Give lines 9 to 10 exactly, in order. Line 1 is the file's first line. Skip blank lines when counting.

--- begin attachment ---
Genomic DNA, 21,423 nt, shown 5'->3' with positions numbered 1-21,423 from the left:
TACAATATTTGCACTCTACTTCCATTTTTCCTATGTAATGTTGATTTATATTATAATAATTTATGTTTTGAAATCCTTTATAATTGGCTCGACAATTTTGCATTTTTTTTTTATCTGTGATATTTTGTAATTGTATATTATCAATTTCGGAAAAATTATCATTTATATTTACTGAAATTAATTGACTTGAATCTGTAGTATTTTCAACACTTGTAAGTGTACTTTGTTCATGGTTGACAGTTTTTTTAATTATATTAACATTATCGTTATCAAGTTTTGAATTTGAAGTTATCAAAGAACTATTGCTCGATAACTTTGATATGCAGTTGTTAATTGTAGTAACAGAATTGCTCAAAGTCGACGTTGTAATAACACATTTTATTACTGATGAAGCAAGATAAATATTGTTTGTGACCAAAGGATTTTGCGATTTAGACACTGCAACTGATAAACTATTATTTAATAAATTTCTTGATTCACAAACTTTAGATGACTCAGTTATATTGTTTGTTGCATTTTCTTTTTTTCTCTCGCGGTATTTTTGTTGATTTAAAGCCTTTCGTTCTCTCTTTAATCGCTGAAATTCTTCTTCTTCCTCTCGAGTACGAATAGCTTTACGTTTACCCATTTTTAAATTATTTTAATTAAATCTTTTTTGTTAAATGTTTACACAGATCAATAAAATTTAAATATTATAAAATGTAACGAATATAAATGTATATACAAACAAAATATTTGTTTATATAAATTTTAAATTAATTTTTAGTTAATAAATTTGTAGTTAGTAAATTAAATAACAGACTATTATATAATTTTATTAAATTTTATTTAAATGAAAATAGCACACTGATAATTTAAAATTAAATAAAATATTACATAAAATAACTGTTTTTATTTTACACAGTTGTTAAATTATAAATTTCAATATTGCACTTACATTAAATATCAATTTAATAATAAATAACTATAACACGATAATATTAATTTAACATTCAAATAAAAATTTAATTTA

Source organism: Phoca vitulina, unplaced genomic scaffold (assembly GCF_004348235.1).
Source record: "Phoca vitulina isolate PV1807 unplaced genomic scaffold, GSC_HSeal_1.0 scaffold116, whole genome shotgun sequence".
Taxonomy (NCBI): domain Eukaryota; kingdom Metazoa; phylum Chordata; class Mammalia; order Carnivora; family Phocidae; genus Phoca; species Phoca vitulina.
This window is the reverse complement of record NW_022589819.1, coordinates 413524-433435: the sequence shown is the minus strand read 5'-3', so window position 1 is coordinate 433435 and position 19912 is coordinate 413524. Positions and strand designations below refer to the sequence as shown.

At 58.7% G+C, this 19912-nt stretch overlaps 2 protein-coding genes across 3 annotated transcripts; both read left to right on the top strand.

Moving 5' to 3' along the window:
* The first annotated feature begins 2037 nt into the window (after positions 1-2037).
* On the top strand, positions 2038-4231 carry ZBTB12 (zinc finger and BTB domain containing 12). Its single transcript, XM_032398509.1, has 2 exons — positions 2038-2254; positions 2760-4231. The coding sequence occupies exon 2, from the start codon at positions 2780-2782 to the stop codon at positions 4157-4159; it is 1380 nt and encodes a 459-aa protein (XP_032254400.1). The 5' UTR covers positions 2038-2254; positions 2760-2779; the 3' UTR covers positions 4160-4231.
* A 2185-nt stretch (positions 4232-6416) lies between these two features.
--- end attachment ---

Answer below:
* The first annotated feature begins 2037 nt into the window (after positions 1-2037).
* On the top strand, positions 2038-4231 carry ZBTB12 (zinc finger and BTB domain containing 12). Its single transcript, XM_032398509.1, has 2 exons — positions 2038-2254; positions 2760-4231. The coding sequence occupies exon 2, from the start codon at positions 2780-2782 to the stop codon at positions 4157-4159; it is 1380 nt and encodes a 459-aa protein (XP_032254400.1). The 5' UTR covers positions 2038-2254; positions 2760-2779; the 3' UTR covers positions 4160-4231.